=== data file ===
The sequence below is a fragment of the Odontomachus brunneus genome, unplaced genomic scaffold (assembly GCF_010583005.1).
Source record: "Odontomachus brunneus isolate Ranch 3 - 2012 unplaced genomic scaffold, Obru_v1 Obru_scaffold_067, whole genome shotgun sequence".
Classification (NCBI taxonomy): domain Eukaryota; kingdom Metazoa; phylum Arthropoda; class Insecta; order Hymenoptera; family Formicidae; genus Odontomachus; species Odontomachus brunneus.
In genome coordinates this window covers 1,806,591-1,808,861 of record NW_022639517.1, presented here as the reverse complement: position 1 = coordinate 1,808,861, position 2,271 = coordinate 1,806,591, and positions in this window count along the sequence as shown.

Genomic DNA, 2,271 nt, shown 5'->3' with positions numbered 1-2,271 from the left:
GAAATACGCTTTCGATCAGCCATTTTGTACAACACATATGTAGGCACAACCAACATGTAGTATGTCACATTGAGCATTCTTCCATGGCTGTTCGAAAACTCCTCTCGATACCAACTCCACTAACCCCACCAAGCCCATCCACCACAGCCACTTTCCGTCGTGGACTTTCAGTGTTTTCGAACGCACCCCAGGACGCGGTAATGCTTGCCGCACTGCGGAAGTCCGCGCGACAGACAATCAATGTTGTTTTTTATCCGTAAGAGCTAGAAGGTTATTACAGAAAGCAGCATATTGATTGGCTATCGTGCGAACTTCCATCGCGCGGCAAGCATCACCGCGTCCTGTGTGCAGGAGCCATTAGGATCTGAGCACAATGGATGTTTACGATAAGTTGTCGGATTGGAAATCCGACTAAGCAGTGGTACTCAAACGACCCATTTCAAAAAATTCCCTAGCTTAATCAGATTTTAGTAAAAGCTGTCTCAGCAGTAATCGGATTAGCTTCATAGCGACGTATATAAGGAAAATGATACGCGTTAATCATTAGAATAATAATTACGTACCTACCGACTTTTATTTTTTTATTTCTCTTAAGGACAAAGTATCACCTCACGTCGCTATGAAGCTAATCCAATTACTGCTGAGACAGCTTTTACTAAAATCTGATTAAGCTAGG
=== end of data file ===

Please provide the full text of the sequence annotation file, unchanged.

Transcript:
The sequence below is a fragment of the Odontomachus brunneus genome, unplaced genomic scaffold (assembly GCF_010583005.1).
Source record: "Odontomachus brunneus isolate Ranch 3 - 2012 unplaced genomic scaffold, Obru_v1 Obru_scaffold_067, whole genome shotgun sequence".
Classification (NCBI taxonomy): domain Eukaryota; kingdom Metazoa; phylum Arthropoda; class Insecta; order Hymenoptera; family Formicidae; genus Odontomachus; species Odontomachus brunneus.
In genome coordinates this window covers 1,806,591-1,808,861 of record NW_022639517.1, presented here as the reverse complement: position 1 = coordinate 1,808,861, position 2,271 = coordinate 1,806,591, and positions in this window count along the sequence as shown.

Genomic DNA, 2,271 nt, shown 5'->3' with positions numbered 1-2,271 from the left:
GAAATACGCTTTCGATCAGCCATTTTGTACAACACATATGTAGGCACAACCAACATGTAGTATGTCACATTGAGCATTCTTCCATGGCTGTTCGAAAACTCCTCTCGATACCAACTCCACTAACCCCACCAAGCCCATCCACCACAGCCACTTTCCGTCGTGGACTTTCAGTGTTTTCGAACGCACCCCAGGACGCGGTAATGCTTGCCGCACTGCGGAAGTCCGCGCGACAGACAATCAATGTTGTTTTTTATCCGTAAGAGCTAGAAGGTTATTACAGAAAGCAGCATATTGATTGGCTATCGTGCGAACTTCCATCGCGCGGCAAGCATCACCGCGTCCTGTGTGCAGGAGCCATTAGGATCTGAGCACAATGGATGTTTACGATAAGTTGTCGGATTGGAAATCCGACTAAGCAGTGGTACTCAAACGACCCATTTCAAAAAATTCCCTAGCTTAATCAGATTTTAGTAAAAGCTGTCTCAGCAGTAATCGGATTAGCTTCATAGCGACGTATATAAGGAAAATGATACGCGTTAATCATTAGAATAATAATTACGTACCTACCGACTTTTATTTTTTTATTTCTCTTAAGGACAAAGTATCACCTCACGTCGCTATGAAGCTAATCCAATTACTGCTGAGACAGCTTTTACTAAAATCTGATTAAGCTAGG